The report indicates that the risk of pets transmitting the virus to humans is “average” – although the risk has been “high” for those with underlying health problems or a poor immune system.
THE SAGE conducted a risk assessment after two dogs were infected with the virus in Hong Kong and a cat in Belgium also tested positive after its owner became ill with Covide-19.
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After reviewing the risks, sage reported that there was a “high level of uncertainty” in a link with pets transmitting the virus to humans.
The report states: “Until more information is available on the likely condition of infection of a pet in contact with a SARS-CoV-2 patient, we consider the probability of exposure to be at most average, with a high level of uncertainty.
“There is still a considerable level of uncertainty about the role of any of the pets in the transmission of SARS-CoV-2.
“There is no surveillance data and any level of risk is based on previous observations of HIV-positive animals in previous outbreaks, OIE precautionary advice and both cases in dogs in Hong Kong.
“Pets can have very close contact with their owners, which could lead to the exchange of respiratory fluid; therefore, they may be exposed.
“However, exposure may not lead to infectiousness and infection in animals, and SARS-CoV-2 appears to be transmitted mainly from humans to humans.
“Until more surveillance data is available, a level of precautionary risk has been given.”
While a link was found SAGE said there was actually a greater risk of humans giving the virus to their pets in the first place.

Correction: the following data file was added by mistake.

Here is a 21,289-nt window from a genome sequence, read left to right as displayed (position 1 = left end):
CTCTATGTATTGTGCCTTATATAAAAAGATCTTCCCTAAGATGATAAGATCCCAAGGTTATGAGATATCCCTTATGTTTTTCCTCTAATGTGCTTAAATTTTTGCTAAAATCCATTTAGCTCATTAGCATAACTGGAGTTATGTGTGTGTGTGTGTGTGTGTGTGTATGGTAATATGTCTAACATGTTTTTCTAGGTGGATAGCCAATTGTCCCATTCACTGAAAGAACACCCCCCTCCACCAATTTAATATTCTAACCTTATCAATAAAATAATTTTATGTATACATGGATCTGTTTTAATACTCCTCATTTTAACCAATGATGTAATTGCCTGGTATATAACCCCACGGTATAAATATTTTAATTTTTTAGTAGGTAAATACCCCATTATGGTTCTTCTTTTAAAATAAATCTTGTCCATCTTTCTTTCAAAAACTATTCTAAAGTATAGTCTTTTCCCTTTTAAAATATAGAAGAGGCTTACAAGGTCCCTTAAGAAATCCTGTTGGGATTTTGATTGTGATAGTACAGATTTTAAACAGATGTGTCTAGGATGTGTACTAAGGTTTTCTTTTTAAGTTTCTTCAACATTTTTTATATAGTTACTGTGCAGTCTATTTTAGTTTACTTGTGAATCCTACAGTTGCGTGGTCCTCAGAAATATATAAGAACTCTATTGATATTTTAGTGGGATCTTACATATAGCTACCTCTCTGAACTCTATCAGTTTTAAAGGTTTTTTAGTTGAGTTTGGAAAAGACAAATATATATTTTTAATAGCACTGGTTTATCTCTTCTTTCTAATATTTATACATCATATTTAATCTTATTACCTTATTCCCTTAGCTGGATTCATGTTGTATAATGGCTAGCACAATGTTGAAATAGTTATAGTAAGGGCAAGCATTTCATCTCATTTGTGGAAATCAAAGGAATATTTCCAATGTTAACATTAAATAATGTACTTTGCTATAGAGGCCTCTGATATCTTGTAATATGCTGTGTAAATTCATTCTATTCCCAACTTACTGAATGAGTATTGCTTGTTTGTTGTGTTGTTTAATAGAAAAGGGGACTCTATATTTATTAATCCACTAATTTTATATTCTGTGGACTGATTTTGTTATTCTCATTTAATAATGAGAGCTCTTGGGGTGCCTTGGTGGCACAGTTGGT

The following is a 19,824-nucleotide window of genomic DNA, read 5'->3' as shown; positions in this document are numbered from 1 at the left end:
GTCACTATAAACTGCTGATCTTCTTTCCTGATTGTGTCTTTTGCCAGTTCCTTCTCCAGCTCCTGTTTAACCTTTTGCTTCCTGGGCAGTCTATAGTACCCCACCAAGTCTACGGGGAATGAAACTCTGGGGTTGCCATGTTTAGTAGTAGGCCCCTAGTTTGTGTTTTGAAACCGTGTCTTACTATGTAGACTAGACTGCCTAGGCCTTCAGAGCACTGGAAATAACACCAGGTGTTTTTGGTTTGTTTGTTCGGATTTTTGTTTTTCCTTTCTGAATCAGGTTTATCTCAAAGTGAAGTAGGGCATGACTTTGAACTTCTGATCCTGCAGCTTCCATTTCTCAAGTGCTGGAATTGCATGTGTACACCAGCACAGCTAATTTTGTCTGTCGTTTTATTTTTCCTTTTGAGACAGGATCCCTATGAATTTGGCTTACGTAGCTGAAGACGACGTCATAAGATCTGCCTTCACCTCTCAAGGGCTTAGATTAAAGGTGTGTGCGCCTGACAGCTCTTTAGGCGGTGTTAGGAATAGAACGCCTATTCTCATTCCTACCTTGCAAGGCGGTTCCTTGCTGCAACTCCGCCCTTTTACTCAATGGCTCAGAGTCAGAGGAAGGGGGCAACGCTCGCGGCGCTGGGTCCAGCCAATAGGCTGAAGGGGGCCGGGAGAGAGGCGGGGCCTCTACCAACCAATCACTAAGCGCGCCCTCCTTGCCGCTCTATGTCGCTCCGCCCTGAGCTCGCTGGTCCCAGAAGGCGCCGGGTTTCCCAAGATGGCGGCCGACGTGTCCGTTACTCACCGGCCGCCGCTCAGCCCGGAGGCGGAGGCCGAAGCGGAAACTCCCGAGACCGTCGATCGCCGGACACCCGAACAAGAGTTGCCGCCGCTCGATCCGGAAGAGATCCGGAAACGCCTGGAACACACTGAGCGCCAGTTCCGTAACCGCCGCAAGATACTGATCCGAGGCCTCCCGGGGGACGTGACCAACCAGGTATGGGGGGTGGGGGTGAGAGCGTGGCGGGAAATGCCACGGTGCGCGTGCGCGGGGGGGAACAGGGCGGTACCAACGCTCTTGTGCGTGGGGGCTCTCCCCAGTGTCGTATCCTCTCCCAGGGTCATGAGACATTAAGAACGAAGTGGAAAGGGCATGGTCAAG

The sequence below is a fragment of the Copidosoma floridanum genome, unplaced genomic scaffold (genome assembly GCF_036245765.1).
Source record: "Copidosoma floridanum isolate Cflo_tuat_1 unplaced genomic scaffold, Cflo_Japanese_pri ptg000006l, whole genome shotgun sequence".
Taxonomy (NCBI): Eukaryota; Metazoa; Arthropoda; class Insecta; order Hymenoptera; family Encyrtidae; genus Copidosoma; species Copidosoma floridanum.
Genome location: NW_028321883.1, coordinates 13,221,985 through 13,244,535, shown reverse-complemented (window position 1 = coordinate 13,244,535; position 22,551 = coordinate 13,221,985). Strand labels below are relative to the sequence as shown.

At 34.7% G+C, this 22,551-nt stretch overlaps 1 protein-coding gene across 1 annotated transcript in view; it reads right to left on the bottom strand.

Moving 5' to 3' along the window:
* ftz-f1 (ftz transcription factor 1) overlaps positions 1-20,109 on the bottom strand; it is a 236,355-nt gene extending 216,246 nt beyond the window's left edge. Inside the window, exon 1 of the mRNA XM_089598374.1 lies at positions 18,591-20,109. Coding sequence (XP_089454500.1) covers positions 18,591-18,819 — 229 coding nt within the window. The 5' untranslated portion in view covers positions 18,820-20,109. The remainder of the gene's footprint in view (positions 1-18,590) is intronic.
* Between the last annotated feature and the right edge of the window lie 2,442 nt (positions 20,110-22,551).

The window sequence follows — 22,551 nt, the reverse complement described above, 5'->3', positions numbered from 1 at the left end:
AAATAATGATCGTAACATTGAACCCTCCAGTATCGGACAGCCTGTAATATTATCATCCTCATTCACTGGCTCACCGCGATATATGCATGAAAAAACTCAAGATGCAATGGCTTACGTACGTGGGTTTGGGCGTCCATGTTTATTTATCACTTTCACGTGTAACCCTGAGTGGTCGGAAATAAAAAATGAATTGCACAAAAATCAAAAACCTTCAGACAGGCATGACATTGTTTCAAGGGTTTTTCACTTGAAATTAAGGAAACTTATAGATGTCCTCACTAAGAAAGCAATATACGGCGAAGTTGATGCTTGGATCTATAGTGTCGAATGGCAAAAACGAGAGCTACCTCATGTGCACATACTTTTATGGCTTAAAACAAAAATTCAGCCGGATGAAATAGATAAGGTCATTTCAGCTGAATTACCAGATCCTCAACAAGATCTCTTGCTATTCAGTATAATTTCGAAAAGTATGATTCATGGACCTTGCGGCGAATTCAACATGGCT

In response to the report, Professor James Wood, Head of the Department of Veterinary Medicine and a researcher in Infection Dynamics and Disease Control, said: “The paper reiterates what we know, that despite the fact that millions of people have had COVIDS19, the number of pets found sick or infected is still very small.
“Simply put, our dogs and cats can catch COVID19 in our home when they live with us, but only do so on very rare occasions.
“e document also examines the risks of pets transmitting COVID19 to owners and finds (with justifications) that the risks of owners catching COVID19 because their dog or cat is very low.
“There are more ways than a dog or cat that has been in prolonged contact with a COVID19 patient could carry the virus on its coat in another situation, but in my opinion this scenario is very unlikely, especially for dogs that tend to be less free roaming than cats.
“There is no reason why vulnerable people should stop cuddling their dog or cat. Everyone should maintain good hygiene standards with their pets and wash their hands throughout the day, as is generally advised, to avoid the risk of them contaminating themselves.